Since pis bounded, it remains to prove that the zero solution of (1) is asymptotically stable.

All of the calculations in the proof of Theorem 3.1 hold with gt=1when .gis replaced by the supremum norm ..



where qt0as tby (27).

Add to Xψthe condition that φXψimplies that φt0as t. We can see that for φXψthen Aφt0as tby (31), and Bφt0as tby (29).

Since AXψhas been shown to be equicontinuous, Amaps Xψinto a compact subset of Xψ. By Krasnoselskii’s theorem, there is yXψwith Ay+By=y. As yXψ,ytt0ψ0as t.By condition (12), it is very easy to show that there exists a solution xXψof (1) with xtt0ψ0as t.

Conversely, we suppose that (29) fails. From (28) there exists a sequence tnwith tnas nsuch that limnt0tnhudu=ξfor some ξR+.We may also choose a positive constant Jsatisfying


for all n1.To simplify the expression, we define


for all s0.By (21), we have


This yields


The sequence t0tne0shuduωsdsis bounded, hence there exists a convergent subsequence. Without loss of generality, we can assume that


for some θR+.Let mbe an integer such that


for all nm, where δ0>0satisfies 2δ0KeJ+α1.

We now consider the solution yt=yttmψof (1) with ψtm=δ0and ψsδ0for stm.We may choose ψso that yt1for ttmand


In follows from (22) and (23) with yt=Ayt+Bytthat for nm


On the other hand, if the zero solution of (13) yt=yttmψ0as t,since tnτitnas t,i=1,2,and (21) holds, we have


as t,which contradicts (32). Hence condition (29) is necessary for the asymptotic stability of the zero solution of (13), and hence the zero solution of (1) is asymptotically stable. The proof is complete.

For the special case ct=0and σ=13, we can get.

Corollary 3.2.Let(19), (20) and(27) hold and(21) be replaced by


Then the zero solutionxtt0ψof(4) with a small continuous functionψtis asymptotically stable if only if


Remark 3.3.The method in this paper can be applied to more general nonlinear neutral differential equations than Eq. (1).

Remark 3.4.Theorem 3.1 is still true if condition (21) is satisfied for ttρwith some tρR+.

4. Example

In this section, we now give an example to show the applicability of Theorem 3.1.

Example.Let us consider the following neutral differential equation of first order with two variable delays, which is a special case of (1):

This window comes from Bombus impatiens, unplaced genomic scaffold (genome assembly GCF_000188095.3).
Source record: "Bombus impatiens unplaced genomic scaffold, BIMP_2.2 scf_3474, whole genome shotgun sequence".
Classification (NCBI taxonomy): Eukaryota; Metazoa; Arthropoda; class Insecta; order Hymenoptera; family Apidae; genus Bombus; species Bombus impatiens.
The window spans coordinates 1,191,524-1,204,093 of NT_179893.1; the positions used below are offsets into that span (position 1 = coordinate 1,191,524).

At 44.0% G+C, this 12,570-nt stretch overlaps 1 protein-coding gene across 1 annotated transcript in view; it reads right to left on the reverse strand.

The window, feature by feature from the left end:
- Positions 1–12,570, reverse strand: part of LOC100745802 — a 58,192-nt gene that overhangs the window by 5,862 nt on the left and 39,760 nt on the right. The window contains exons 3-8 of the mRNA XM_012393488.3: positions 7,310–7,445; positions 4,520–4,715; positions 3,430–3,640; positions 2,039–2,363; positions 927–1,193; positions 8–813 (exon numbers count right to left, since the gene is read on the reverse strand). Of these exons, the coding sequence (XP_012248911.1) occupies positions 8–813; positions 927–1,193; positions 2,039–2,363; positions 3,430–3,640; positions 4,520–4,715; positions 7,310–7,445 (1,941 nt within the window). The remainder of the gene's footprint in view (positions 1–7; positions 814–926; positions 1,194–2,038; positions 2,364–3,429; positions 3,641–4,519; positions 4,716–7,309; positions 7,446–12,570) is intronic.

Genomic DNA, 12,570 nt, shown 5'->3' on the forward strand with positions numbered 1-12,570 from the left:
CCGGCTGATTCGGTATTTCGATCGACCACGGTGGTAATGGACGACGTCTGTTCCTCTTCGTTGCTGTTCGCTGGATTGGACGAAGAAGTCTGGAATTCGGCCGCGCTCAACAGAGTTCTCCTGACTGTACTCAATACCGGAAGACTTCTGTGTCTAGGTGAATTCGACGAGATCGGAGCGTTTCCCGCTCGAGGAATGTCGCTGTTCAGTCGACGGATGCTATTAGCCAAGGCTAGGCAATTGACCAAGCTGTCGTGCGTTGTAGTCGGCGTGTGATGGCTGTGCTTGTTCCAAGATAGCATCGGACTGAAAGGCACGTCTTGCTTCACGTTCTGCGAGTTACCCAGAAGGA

for t0where τ2t=0.5t,τ1t=0.05t,and atsatisfies


where μ¯tand β¯tare defined in (15) and (16), respectively. Choosing ht=1.5t+1and pt=1t+1. By straightforward computations, we can check that condition (21) in Theorem 3.1 holds true. As t,we have



0testhudubspσsτ2spsds0.4,and since 0thsdsas t,pt1.Let α=0.263+0.026+0.026+0.2+0.4. It is easy to see that all the conditions of Theorem 3.1 hold for α0.915<1.Thus, Theorem 3.1 implies that the zero solution of (33) is asymptotic stable.

However, for the asymptotic stable of the zero solution of (33), the corresponding conditions used by the fixed point theory in Ardjouni and Djoudi [6] are


This implies that condition (11) does not hold. So it is clear that the reduction of the conservatism by our method is quite significant when compared to Ardjouni and Djoudi [6].

Remark 4.1. It is an open problem whether the zero solution of (1) is uniform asymptotically stable, perseverance, and so on.

5. Conclusion

This work is a new attempt at applying the fixed point theory to the stability analysis of neutral differential equations with variable delays, several special cases of which have been studied in [9, 14]. Some of the results, like Theorem B, is mainly dependent on the constraint


But in many environments, the constraint does not hold. So by employing two auxiliary continuous functions gand pto define an appropriate mapping, and present new criteria for asymptotic stability of Eq. (1) which makes stability conditions more feasible and the results in [14] are improved and generalized. From what has been discussed above, we see that Krasnoselskii’s fixed point theorem is effective for not only the investigation of the existence of solution but also for the boundedness and the stability analysis of trivial equilibrium. We introduce an example to verify the applicability of the results established. In the future, we will continue to explore the application of other kinds of fixed point theorems to the stability research of fractional neutral systems with variable delays.


Additional classifications

AMS Subject Classifications: 34K20, 34K30, 34B40

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Benhadri Mimia (March 15th 2021). Asymptotic Behavior by Krasnoselskii Fixed Point Theorem for Nonlinear Neutral Differential Equations with Variable Delays, Recent Developments in the Solution of Nonlinear Differential Equations, Bruno Carpentieri, IntechOpen, DOI: 10.5772/intechopen.96040. Available from: